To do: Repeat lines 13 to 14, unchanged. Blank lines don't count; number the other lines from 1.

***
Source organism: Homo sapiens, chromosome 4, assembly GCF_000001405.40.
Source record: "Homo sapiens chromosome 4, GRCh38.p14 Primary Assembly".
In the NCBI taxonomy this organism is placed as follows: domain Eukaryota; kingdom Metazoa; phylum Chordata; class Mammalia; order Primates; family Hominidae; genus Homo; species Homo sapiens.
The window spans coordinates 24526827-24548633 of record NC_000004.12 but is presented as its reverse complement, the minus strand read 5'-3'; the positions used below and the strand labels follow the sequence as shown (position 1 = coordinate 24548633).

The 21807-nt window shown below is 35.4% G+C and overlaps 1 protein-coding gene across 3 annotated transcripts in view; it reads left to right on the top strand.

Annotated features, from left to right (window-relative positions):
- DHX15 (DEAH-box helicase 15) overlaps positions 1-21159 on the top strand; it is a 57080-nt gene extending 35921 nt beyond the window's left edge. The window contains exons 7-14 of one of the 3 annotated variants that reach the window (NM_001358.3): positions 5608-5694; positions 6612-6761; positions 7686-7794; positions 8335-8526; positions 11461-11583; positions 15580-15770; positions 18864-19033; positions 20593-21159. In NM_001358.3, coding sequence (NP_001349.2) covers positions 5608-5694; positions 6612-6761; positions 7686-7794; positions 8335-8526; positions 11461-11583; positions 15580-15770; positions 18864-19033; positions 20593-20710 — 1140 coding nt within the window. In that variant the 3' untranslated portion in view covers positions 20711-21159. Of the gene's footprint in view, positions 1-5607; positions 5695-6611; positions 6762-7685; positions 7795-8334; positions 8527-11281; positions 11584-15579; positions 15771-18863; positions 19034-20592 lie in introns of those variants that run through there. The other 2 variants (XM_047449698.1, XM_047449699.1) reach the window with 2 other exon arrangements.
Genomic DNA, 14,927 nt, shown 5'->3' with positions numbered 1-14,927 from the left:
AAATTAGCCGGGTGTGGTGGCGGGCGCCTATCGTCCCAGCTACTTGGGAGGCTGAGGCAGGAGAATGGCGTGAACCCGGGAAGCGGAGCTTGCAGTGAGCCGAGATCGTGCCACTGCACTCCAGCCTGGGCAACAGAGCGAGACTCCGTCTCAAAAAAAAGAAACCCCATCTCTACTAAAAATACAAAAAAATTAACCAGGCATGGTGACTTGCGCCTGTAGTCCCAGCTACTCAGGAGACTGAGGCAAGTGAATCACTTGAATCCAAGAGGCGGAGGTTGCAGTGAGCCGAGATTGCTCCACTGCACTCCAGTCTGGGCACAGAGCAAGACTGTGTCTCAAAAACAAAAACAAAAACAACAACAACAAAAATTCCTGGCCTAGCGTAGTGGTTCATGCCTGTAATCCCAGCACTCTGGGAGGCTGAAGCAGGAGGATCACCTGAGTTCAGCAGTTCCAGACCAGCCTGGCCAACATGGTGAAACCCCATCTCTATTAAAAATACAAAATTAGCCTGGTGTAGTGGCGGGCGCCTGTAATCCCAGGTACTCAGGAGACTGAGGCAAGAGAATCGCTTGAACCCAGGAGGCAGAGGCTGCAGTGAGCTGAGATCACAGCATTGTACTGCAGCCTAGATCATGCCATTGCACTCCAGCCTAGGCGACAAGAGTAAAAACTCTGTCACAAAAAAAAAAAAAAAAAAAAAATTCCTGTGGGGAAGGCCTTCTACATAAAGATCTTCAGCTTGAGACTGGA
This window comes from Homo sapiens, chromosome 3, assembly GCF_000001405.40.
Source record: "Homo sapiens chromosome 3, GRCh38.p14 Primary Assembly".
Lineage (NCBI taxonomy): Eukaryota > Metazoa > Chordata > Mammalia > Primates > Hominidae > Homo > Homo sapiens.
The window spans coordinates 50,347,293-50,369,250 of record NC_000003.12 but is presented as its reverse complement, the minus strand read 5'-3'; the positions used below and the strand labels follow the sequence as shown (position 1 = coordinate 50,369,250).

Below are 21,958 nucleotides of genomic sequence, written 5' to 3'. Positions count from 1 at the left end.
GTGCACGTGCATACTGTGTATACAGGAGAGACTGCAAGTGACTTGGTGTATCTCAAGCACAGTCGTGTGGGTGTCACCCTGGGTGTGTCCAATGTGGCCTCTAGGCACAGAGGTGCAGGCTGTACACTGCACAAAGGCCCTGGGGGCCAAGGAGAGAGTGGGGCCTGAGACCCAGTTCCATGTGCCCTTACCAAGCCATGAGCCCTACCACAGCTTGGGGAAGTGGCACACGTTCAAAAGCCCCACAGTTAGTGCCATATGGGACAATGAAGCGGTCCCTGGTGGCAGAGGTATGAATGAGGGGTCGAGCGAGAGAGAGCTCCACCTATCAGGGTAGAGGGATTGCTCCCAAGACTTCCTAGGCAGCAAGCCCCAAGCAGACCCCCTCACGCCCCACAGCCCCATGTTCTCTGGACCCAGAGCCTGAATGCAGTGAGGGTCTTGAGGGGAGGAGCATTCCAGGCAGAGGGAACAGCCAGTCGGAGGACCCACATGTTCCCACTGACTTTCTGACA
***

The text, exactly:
The window spans coordinates 50,347,293-50,369,250 of record NC_000003.12 but is presented as its reverse complement, the minus strand read 5'-3'; the positions used below and the strand labels follow the sequence as shown (position 1 = coordinate 50,369,250).

Below are 21,958 nucleotides of genomic sequence, written 5' to 3'. Positions count from 1 at the left end.